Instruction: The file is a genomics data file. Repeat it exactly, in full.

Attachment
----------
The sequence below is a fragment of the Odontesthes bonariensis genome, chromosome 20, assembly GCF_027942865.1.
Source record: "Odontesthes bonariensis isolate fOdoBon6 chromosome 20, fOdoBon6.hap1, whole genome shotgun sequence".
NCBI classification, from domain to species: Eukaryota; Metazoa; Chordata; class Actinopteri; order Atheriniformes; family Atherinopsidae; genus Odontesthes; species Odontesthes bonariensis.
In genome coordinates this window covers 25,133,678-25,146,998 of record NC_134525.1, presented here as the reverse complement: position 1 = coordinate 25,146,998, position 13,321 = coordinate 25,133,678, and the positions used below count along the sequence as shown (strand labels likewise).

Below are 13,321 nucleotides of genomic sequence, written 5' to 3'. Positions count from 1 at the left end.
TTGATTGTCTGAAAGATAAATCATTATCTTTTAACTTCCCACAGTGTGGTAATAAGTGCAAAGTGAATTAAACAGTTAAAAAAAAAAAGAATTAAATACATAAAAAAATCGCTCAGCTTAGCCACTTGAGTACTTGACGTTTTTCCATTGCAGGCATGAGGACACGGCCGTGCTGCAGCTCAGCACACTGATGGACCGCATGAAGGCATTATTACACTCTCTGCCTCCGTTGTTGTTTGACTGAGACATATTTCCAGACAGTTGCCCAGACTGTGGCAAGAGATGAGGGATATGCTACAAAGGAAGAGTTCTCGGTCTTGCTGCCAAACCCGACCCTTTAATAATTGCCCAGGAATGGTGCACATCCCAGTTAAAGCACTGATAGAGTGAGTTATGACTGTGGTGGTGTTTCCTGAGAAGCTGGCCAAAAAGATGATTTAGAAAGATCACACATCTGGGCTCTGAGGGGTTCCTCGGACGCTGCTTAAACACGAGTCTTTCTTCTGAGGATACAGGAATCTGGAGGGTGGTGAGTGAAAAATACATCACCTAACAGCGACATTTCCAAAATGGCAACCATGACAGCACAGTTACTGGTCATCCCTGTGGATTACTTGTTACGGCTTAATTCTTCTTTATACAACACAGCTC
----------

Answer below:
The sequence below is a fragment of the Odontesthes bonariensis genome, chromosome 20, assembly GCF_027942865.1.
Source record: "Odontesthes bonariensis isolate fOdoBon6 chromosome 20, fOdoBon6.hap1, whole genome shotgun sequence".
NCBI classification, from domain to species: Eukaryota; Metazoa; Chordata; class Actinopteri; order Atheriniformes; family Atherinopsidae; genus Odontesthes; species Odontesthes bonariensis.
In genome coordinates this window covers 25,133,678-25,146,998 of record NC_134525.1, presented here as the reverse complement: position 1 = coordinate 25,146,998, position 13,321 = coordinate 25,133,678, and the positions used below count along the sequence as shown (strand labels likewise).

Below are 13,321 nucleotides of genomic sequence, written 5' to 3'. Positions count from 1 at the left end.
TTGATTGTCTGAAAGATAAATCATTATCTTTTAACTTCCCACAGTGTGGTAATAAGTGCAAAGTGAATTAAACAGTTAAAAAAAAAAAGAATTAAATACATAAAAAAATCGCTCAGCTTAGCCACTTGAGTACTTGACGTTTTTCCATTGCAGGCATGAGGACACGGCCGTGCTGCAGCTCAGCACACTGATGGACCGCATGAAGGCATTATTACACTCTCTGCCTCCGTTGTTGTTTGACTGAGACATATTTCCAGACAGTTGCCCAGACTGTGGCAAGAGATGAGGGATATGCTACAAAGGAAGAGTTCTCGGTCTTGCTGCCAAACCCGACCCTTTAATAATTGCCCAGGAATGGTGCACATCCCAGTTAAAGCACTGATAGAGTGAGTTATGACTGTGGTGGTGTTTCCTGAGAAGCTGGCCAAAAAGATGATTTAGAAAGATCACACATCTGGGCTCTGAGGGGTTCCTCGGACGCTGCTTAAACACGAGTCTTTCTTCTGAGGATACAGGAATCTGGAGGGTGGTGAGTGAAAAATACATCACCTAACAGCGACATTTCCAAAATGGCAACCATGACAGCACAGTTACTGGTCATCCCTGTGGATTACTTGTTACGGCTTAATTCTTCTTTATACAACACAGCTC